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Tigers
- the Indo Chinese tiger-


The wild Indo Chinese tiger population is today estimated to be about 500 animals in Malaysia.
Based on an estimated mean density, it is extrapolated that there are between 70 and 110 tigers, consisting of both adults and cubs, in the National Pak, Taman Negara. The official name of the Indo Chinese tiger is
Panthera Tigris Corbetti.
You won't meet those tiger is Taman Negara, because they like to stay in the thickly jungle on the Peninsular. It comes out of its habitat to look for food. Most of the time, it goes for easy prey such as kancils. and goats. Taman Negara is a safe haven for the endangered feline, at least for the next 100 years if there is no poaching of tigers and their prey.
The Indo-Chinese tiger is found in Malaysia, Cambodia, China, Lao PDR, Eastern Myanmar, Thailand and Vietnam. The population in the wild is estimated to be between 1,200 and 1,700.
It's feared the population will decline due to habitat destruction, poaching of prey species and tiger -human conflict

Example: Early on August 8, the 40-year-old rubber tapper was working in his smallholding in northeastern Kelantan state when he came face to face with Panthera Tigris Corbetti--the tiger subspecies most commonly found in Southeast Asia. The tiger pounced, mauling Abdullah about the face and head. He survived, but only by feigning death.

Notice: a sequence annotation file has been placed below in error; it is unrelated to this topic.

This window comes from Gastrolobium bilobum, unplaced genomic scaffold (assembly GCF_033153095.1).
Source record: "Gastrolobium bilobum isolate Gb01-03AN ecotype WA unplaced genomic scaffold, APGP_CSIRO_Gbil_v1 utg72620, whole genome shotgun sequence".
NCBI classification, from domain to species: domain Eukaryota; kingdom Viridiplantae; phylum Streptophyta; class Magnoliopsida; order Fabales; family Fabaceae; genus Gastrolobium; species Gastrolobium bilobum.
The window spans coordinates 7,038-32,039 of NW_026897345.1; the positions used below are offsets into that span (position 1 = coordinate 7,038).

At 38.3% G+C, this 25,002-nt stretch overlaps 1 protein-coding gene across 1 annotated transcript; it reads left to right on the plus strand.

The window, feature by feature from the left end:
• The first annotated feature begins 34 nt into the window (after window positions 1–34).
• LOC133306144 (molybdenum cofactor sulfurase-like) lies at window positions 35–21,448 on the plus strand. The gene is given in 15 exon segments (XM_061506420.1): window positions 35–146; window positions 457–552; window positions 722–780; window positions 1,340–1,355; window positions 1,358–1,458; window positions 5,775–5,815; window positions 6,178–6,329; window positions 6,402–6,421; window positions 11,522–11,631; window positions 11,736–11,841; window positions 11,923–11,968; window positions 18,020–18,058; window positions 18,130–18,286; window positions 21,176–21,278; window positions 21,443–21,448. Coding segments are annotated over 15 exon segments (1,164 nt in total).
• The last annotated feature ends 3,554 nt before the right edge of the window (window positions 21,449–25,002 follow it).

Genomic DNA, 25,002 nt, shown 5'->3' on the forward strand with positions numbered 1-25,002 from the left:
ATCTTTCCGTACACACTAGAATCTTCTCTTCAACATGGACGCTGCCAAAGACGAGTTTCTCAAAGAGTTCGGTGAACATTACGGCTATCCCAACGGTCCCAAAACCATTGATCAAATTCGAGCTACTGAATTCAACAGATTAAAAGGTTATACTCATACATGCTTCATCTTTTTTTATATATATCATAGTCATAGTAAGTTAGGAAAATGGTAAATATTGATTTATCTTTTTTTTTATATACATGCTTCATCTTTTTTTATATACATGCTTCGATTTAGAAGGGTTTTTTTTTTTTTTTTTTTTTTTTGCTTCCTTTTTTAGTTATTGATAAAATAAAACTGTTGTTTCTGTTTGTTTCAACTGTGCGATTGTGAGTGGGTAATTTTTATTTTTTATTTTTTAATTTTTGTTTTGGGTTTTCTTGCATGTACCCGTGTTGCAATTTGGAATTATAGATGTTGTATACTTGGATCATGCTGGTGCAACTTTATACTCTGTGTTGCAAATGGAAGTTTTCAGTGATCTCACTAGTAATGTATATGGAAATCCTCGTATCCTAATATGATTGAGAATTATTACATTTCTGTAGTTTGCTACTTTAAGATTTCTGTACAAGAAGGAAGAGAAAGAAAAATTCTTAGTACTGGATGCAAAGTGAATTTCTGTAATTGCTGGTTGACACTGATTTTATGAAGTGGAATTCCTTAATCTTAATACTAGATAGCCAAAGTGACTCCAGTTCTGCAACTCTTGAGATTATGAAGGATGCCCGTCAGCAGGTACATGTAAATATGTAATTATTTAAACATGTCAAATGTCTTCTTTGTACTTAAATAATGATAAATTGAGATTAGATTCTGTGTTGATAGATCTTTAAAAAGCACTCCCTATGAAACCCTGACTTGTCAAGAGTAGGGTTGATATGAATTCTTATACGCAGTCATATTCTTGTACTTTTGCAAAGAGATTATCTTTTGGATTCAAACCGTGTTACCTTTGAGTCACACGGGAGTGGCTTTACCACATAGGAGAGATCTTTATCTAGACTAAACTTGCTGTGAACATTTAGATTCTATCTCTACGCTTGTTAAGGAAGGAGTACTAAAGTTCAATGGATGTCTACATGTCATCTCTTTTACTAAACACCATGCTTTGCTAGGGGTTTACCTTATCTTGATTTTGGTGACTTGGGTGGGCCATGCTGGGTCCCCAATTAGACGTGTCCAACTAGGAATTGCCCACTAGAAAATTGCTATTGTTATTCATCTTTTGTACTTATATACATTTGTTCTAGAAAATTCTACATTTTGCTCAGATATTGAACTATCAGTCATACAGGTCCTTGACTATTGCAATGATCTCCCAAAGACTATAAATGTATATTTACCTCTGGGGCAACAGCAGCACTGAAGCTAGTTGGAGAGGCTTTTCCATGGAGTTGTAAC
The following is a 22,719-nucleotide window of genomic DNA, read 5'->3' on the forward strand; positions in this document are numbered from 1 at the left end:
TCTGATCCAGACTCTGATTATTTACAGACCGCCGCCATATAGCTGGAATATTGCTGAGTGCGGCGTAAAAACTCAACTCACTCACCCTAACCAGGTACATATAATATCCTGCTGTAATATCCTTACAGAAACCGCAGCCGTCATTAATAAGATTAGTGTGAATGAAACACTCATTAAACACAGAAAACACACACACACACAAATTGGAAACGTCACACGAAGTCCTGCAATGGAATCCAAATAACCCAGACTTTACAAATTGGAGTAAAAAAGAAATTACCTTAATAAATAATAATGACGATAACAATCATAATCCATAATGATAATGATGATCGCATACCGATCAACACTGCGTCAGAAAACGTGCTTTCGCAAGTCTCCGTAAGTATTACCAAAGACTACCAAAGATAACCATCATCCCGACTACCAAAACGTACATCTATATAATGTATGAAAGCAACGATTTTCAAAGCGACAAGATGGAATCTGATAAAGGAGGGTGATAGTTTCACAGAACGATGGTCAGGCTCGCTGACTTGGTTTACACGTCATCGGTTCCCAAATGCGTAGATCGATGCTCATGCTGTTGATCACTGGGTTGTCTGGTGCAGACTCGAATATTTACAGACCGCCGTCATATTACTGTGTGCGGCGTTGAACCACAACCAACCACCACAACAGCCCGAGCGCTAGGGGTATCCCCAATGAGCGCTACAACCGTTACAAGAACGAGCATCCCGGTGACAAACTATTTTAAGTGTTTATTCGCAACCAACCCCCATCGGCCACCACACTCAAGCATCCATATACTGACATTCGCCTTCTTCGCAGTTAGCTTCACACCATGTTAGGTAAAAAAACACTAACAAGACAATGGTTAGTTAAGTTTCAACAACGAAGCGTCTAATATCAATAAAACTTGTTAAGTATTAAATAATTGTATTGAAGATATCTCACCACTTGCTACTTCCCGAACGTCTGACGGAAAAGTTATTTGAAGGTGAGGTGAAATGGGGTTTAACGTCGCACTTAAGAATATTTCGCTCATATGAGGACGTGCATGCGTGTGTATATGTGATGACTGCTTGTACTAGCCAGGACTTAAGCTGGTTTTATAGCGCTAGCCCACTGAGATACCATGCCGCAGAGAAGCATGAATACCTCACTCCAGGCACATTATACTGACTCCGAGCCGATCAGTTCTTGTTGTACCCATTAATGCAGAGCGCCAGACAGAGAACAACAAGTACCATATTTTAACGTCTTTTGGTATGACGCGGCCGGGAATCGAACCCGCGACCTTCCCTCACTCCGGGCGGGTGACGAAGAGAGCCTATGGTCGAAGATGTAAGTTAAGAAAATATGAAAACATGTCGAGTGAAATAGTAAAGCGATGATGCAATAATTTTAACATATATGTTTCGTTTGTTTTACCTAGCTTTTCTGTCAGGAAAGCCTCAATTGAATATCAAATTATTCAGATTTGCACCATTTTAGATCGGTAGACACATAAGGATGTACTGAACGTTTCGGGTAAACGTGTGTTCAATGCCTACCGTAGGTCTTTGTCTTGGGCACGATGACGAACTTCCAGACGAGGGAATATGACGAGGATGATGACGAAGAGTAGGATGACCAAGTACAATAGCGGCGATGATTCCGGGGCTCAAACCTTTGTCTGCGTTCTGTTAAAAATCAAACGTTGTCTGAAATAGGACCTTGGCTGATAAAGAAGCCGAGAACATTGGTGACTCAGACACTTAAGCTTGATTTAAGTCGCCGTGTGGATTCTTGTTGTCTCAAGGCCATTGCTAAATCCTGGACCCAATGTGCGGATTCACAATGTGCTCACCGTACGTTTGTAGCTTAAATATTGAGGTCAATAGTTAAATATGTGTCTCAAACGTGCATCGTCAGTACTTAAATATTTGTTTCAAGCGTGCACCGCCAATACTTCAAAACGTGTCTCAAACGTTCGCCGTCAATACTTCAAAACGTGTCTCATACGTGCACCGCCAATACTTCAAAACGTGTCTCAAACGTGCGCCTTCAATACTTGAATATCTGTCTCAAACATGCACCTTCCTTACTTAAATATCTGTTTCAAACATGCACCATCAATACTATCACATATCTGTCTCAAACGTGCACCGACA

Abdullah was the fifth tiger victim in Kelantan this year. So far, three other villagers have died and one is missing. The attacks spread fear throughout the area, with villagers refusing to work their land without protection
.

To help preserve the remaining tiger population, Kuala Lumpur in the 1970s created a series of nature reserves in thickly forested mountains in central peninsular Malaysia. Yet, new highway construction, logging and outright poaching have gone on eating into both the cat's habitat and actual tiger populations.
The range each tiger normally needs to find food,  is a radius of about 20 kilometres (12 miles)
The tigers need food and due our need of plantations (palm oil and others) they have less land to prey.
Experts say increased land clearing in recent years has become a major threat, endangering the tiger's habitat. Perhaps with the economic slowdown there is extra pressure on land clearing because the government is encouraging agriculture. We always say the tiger encroaches into human areas. But we are actually the ones who are encroaching on their habitat.

 

Facts:     
- In the 1950s there were 3,000 tigers in Peninsula Malaysia, by 1975 the numbers had crashed to 500. A year later, in 1976, the population was estimated to be as low as 300 and the tiger was given total protection in Malaysia
- The Indo-Chinese tiger is the only species in Malaysia. Of the 2,000 Indo-Chinese tigers in the world, about 500 roam the jungles of peninsular Malaysia, Perhilitan estimates.
- Historically, the world's largest cat has been revered in Malaysia as a symbol of strength and power. The country's royal crest portrays two tigers on either side of the coat of arms.
- The Indo-Chinese tiger is found in Malaysia, Cambodia, China, Lao PDR, Eastern Myanmar, Thailand and Vietnam
- Tigers are highly endangered. Globally, some 5,000 to 7,500 survive in the wild, according to WWF Malaysia.
- They are a bit smaller and darker than Bengal tigers, with shorter, narrower stripes.
- Their average weight is 180 kilograms (400 pounds).
-

Indo-chinese Tigers live in remote forests in hilly to mountainous terrain. Average litter size is 1-5 cubs

 

 

 

    Ben van Wijnen

 

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